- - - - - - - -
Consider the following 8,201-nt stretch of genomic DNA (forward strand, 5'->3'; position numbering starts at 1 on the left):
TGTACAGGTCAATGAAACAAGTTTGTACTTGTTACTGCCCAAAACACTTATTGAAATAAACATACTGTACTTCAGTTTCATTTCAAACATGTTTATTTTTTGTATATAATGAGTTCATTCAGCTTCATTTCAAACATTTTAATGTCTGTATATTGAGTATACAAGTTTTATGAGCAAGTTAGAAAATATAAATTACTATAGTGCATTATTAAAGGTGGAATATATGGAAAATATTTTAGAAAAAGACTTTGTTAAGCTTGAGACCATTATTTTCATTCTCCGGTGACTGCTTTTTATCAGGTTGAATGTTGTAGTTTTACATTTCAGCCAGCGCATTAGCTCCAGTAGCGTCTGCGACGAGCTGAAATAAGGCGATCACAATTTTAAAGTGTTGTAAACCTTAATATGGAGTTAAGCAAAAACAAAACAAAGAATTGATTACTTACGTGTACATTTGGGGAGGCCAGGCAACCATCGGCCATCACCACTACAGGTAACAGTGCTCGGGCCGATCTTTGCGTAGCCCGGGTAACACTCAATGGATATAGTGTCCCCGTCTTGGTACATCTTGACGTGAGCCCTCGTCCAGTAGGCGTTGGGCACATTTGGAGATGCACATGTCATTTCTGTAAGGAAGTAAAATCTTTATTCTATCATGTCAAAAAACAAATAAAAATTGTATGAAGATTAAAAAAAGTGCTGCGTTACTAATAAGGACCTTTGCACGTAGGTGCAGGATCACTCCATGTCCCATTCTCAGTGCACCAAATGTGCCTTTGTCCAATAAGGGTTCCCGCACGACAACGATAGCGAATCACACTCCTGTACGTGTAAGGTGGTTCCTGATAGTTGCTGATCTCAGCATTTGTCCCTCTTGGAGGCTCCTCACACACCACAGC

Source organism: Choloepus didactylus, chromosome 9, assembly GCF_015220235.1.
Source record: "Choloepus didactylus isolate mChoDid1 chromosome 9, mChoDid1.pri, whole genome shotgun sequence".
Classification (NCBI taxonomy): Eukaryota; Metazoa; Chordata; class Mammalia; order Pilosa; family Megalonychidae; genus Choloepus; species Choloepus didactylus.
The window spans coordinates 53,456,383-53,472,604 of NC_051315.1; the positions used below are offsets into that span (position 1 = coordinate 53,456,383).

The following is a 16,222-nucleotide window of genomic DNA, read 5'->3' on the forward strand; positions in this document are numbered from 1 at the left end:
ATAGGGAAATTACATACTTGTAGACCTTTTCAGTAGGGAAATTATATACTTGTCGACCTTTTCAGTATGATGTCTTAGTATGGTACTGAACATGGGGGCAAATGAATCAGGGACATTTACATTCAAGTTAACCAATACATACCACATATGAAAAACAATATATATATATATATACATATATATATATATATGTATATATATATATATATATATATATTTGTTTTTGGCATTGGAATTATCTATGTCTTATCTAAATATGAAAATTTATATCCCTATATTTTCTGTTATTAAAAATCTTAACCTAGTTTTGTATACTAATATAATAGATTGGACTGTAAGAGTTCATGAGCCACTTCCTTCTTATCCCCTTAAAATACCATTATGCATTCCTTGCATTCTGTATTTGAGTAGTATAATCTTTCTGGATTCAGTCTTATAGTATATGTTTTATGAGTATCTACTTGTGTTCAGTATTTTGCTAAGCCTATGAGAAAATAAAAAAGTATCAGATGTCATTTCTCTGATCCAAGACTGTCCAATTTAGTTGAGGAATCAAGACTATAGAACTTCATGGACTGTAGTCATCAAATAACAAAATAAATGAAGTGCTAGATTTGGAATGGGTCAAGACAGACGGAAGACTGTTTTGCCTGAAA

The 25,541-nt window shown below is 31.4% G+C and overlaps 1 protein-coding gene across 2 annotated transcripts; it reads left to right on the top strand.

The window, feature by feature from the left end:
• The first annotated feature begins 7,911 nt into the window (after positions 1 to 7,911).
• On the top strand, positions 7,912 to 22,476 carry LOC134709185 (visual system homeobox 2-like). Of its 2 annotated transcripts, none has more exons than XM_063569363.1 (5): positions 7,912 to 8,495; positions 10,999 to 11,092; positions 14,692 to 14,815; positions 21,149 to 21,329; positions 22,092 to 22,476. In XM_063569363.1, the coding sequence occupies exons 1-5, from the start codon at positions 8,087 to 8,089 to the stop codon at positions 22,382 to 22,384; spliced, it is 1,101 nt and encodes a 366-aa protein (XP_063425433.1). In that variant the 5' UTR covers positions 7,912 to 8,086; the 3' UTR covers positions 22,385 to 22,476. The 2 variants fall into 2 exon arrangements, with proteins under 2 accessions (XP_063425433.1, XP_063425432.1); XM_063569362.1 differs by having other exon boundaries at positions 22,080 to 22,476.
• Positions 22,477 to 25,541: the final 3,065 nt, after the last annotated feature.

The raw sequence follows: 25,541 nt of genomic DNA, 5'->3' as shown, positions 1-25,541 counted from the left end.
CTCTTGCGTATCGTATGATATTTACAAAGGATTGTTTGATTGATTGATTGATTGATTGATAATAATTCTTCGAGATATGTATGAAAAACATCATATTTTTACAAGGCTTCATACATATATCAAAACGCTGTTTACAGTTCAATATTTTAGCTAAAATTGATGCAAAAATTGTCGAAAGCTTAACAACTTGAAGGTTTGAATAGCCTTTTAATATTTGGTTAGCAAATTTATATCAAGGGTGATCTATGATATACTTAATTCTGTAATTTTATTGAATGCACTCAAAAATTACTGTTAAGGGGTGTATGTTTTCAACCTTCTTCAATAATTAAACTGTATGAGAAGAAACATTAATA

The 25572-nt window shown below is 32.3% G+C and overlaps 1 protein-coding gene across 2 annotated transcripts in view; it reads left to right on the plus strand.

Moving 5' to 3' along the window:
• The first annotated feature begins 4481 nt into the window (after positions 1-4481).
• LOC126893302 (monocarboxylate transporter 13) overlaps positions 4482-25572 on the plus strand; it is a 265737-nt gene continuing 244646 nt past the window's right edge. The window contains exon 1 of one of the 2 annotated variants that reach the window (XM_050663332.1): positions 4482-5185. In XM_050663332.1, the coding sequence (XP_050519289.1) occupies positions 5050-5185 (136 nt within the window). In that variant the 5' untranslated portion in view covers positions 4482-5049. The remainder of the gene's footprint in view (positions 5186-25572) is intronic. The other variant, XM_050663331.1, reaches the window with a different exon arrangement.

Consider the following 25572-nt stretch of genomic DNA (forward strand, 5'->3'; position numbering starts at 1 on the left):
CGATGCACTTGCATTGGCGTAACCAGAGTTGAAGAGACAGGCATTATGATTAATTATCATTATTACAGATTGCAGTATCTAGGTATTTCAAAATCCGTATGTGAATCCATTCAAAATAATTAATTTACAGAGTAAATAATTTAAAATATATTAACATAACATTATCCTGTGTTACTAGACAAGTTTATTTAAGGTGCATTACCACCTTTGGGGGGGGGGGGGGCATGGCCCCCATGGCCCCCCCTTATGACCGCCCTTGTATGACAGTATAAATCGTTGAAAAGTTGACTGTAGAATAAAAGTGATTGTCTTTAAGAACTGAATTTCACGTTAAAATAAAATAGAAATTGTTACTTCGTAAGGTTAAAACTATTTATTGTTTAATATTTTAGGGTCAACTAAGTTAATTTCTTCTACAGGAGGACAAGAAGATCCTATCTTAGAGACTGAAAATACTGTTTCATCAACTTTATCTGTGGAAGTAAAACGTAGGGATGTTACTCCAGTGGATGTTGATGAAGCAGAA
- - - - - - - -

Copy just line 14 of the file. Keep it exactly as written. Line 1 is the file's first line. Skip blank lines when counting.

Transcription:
The raw sequence follows: 25,541 nt of genomic DNA, 5'->3' as shown, positions 1-25,541 counted from the left end.